Faced with a slow economy and a large deficit, Democrats in Washington are going to try to solve the problem by adding more than $1 trillion to the national debt. Many governors are faced with similar challenges, and some at least, are trying a different approach. One noteworthy example is Minnesota’s Tim Pawlenty:
In his State of the State Address to a joint body of the House and Senate in the House chamber, Pawlenty urged lawmakers wrestling with a $4.85 billion budget deficit in the upcoming biennium not to raise taxes for strapped workers.
Rather, calling the challenges facing the state “the worst we’ve seen in a long time,” Pawlenty said the state should cut the business tax rate in half, from 9.8 percent to 4.8 percent over a six-year period, and give businesses a series of tax credits and exemptions that would allow them to expand and create jobs…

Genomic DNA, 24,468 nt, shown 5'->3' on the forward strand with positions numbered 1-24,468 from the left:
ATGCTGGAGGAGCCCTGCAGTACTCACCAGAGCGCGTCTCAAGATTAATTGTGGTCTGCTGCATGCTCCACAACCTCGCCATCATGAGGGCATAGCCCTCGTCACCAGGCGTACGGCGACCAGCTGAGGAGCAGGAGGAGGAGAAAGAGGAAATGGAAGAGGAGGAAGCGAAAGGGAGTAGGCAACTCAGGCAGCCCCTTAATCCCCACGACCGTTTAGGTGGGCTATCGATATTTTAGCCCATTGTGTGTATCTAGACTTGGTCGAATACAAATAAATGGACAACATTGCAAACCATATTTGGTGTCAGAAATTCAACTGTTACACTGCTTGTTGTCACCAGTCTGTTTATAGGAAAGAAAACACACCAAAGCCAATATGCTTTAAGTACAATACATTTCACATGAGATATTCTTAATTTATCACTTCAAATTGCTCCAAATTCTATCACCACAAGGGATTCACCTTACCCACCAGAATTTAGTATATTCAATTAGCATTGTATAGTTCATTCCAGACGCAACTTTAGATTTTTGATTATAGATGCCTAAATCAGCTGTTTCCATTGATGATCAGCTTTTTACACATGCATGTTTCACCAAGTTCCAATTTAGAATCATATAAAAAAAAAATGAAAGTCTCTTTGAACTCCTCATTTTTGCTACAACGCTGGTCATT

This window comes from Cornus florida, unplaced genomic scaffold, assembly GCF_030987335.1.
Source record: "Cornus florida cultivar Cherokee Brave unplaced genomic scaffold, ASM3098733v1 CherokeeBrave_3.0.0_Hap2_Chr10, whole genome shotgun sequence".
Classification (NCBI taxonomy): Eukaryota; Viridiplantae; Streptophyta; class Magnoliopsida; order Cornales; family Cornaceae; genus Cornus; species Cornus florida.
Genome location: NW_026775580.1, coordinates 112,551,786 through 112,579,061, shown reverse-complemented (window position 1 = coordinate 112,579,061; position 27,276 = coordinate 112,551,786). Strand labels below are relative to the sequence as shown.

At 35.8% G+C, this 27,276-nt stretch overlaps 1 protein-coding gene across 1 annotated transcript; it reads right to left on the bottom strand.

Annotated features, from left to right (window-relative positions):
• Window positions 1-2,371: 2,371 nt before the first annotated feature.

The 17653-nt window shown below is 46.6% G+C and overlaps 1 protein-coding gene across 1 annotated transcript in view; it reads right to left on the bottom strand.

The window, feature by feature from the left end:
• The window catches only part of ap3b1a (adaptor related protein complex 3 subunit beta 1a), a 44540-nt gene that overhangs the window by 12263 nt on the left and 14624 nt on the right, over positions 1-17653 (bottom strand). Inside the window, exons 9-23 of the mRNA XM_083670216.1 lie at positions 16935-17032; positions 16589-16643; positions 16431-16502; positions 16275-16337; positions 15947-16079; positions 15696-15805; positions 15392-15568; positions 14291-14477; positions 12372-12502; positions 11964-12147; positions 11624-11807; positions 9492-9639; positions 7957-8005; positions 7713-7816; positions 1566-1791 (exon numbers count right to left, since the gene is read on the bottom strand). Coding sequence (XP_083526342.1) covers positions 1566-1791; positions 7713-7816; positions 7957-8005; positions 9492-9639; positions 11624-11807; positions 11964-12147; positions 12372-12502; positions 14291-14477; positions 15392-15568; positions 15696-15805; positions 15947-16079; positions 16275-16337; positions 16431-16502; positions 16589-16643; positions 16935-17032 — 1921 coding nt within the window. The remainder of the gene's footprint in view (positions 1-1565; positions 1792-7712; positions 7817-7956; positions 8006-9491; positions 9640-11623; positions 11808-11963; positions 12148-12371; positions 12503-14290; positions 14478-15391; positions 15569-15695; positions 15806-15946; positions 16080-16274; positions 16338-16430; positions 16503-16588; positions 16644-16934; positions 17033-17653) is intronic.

In his budget proposal later this month, Pawlenty said he will rely on spending cuts to balance the state’s budget. But he promised to protect military members and their families and public safety programs, and he urged legislators dealing with the deficit to do the same.
Pawlenty is going to have a hard time pushing his agenda through the Legislature, which Democrats control with a solid majority. If DFLers do work with him however, it will be interesting to compare the national recovery with the one in Minnesota — to see which economy picks up steam first. I bet we’ll see that the economy grows more quickly when you cut taxes and limit the growth of government.